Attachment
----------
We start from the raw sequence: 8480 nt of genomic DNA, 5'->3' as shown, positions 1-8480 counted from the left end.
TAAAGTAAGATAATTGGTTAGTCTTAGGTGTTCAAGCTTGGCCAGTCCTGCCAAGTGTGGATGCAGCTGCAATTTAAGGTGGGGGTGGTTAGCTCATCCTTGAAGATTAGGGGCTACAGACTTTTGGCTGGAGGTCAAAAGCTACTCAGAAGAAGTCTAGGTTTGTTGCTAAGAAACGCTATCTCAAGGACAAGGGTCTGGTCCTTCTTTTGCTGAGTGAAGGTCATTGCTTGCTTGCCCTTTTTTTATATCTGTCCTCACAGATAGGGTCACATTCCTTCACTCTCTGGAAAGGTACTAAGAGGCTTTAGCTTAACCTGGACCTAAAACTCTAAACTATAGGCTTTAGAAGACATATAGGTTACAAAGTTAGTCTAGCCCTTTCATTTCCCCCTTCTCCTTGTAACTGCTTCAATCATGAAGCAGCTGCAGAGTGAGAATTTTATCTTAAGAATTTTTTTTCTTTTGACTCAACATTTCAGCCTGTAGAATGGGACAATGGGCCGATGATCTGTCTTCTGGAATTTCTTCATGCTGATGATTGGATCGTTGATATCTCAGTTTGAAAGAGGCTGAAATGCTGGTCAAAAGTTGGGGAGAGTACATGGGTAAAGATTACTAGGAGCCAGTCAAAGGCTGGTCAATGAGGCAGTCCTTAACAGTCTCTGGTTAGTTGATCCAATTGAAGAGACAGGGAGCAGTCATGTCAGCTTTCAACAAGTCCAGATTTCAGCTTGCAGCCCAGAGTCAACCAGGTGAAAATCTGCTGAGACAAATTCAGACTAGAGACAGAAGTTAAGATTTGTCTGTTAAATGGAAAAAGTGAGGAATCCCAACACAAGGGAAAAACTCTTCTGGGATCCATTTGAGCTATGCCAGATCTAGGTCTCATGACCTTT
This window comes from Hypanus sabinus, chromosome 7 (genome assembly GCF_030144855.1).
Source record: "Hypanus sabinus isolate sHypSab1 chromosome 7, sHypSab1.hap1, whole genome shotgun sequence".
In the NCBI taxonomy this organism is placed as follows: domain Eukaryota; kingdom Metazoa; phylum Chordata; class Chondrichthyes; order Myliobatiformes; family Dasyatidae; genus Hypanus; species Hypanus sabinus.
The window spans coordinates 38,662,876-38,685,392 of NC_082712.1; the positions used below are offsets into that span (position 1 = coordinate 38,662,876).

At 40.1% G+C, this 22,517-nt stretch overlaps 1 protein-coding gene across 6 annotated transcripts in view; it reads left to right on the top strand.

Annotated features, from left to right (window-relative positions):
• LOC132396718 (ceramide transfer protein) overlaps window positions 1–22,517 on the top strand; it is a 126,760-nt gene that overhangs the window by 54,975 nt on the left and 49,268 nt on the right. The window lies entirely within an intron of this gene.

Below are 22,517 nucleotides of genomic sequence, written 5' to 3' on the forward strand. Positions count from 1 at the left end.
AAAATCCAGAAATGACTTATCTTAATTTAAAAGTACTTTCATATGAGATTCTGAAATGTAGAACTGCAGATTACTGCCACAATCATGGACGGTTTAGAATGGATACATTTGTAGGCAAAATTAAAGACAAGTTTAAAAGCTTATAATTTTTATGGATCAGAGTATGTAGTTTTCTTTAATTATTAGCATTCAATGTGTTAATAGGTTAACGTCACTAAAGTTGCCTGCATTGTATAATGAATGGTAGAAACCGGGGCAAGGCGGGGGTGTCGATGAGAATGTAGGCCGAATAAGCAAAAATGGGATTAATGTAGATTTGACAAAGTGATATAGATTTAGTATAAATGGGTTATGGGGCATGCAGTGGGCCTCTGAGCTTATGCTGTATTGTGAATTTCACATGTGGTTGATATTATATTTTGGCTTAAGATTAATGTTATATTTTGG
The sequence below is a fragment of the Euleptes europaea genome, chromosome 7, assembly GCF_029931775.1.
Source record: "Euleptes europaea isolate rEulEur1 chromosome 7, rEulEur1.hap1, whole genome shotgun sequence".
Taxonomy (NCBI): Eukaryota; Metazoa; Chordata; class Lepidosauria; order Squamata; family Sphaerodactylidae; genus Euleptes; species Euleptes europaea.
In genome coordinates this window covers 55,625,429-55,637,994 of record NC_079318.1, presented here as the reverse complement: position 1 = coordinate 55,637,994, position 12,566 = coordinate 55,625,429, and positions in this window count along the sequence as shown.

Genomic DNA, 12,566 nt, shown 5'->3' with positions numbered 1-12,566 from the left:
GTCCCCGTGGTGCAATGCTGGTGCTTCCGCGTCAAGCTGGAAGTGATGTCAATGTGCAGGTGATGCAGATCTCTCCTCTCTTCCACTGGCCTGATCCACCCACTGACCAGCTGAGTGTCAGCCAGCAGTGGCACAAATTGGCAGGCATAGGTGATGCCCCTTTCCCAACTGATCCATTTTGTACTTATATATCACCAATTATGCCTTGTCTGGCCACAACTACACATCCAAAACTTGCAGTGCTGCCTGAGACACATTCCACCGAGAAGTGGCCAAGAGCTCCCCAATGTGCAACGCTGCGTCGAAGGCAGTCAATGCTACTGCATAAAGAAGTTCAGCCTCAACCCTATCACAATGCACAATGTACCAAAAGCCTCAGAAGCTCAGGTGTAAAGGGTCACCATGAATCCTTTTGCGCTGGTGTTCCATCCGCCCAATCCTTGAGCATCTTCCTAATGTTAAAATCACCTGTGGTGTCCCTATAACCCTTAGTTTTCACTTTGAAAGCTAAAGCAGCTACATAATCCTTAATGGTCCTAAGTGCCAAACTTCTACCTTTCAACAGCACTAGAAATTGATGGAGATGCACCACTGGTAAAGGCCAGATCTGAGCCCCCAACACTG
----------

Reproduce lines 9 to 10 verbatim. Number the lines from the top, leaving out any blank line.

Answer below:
• LOC132396718 (ceramide transfer protein) overlaps window positions 1–22,517 on the top strand; it is a 126,760-nt gene that overhangs the window by 54,975 nt on the left and 49,268 nt on the right. The window lies entirely within an intron of this gene.

Below are 22,517 nucleotides of genomic sequence, written 5' to 3' on the forward strand. Positions count from 1 at the left end.